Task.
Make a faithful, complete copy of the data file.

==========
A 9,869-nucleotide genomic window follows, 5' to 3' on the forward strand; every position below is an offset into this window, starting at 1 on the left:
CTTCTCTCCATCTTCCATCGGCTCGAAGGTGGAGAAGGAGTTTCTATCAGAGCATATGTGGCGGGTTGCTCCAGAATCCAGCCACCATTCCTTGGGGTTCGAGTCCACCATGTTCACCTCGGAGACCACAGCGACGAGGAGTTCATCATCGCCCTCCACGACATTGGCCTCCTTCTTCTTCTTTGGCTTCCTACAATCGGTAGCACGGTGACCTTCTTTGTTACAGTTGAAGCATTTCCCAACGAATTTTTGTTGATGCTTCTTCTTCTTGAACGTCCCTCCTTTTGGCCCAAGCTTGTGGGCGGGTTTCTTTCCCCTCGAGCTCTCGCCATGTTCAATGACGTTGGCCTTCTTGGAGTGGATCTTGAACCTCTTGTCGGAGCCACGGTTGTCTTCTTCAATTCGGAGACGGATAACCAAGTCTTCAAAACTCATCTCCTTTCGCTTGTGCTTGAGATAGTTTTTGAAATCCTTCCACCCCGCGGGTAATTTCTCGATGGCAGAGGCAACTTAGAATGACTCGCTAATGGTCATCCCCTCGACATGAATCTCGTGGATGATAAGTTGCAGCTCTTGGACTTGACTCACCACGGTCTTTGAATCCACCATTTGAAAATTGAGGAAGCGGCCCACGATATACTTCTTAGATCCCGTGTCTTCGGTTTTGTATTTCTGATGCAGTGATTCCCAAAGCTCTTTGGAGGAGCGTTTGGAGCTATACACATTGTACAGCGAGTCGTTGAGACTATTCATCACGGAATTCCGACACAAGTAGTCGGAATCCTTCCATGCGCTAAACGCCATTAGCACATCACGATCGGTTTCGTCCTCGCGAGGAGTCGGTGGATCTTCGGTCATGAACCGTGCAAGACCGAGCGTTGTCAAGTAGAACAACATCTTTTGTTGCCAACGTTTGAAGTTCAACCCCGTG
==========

A 9,869-nucleotide genomic window follows, 5' to 3' on the forward strand; every position below is an offset into this window, starting at 1 on the left:
CTTCTCTCCATCTTCCATCGGCTCGAAGGTGGAGAAGGAGTTTCTATCAGAGCATATGTGGCGGGTTGCTCCAGAATCCAGCCACCATTCCTTGGGGTTCGAGTCCACCATGTTCACCTCGGAGACCACAGCGACGAGGAGTTCATCATCGCCCTCCACGACATTGGCCTCCTTCTTCTTCTTTGGCTTCCTACAATCGGTAGCACGGTGACCTTCTTTGTTACAGTTGAAGCATTTCCCAACGAATTTTTGTTGATGCTTCTTCTTCTTGAACGTCCCTCCTTTTGGCCCAAGCTTGTGGGCGGGTTTCTTTCCCCTCGAGCTCTCGCCATGTTCAATGACGTTGGCCTTCTTGGAGTGGATCTTGAACCTCTTGTCGGAGCCACGGTTGTCTTCTTCAATTCGGAGACGGATAACCAAGTCTTCAAAACTCATCTCCTTTCGCTTGTGCTTGAGATAGTTTTTGAAATCCTTCCACCCCGCGGGTAATTTCTCGATGGCAGAGGCAACTTAGAATGACTCGCTAATGGTCATCCCCTCGACATGAATCTCGTGGATGATAAGTTGCAGCTCTTGGACTTGACTCACCACGGTCTTTGAATCCACCATTTGAAAATTGAGGAAGCGGCCCACGATATACTTCTTAGATCCCGTGTCTTCGGTTTTGTATTTCTGATGCAGTGATTCCCAAAGCTCTTTGGAGGAGCGTTTGGAGCTATACACATTGTACAGCGAGTCGTTGAGACTATTCATCACGGAATTCCGACACAAGTAGTCGGAATCCTTCCATGCGCTAAACGCCATTAGCACATCACGATCGGTTTCGTCCTCGCGAGGAGTCGGTGGATCTTCGGTCATGAACCGTGCAAGACCGAGCGTTGTCAAGTAGAACAACATCTTTTGTTGCCAACGTTTGAAGTTCAACCCCGTG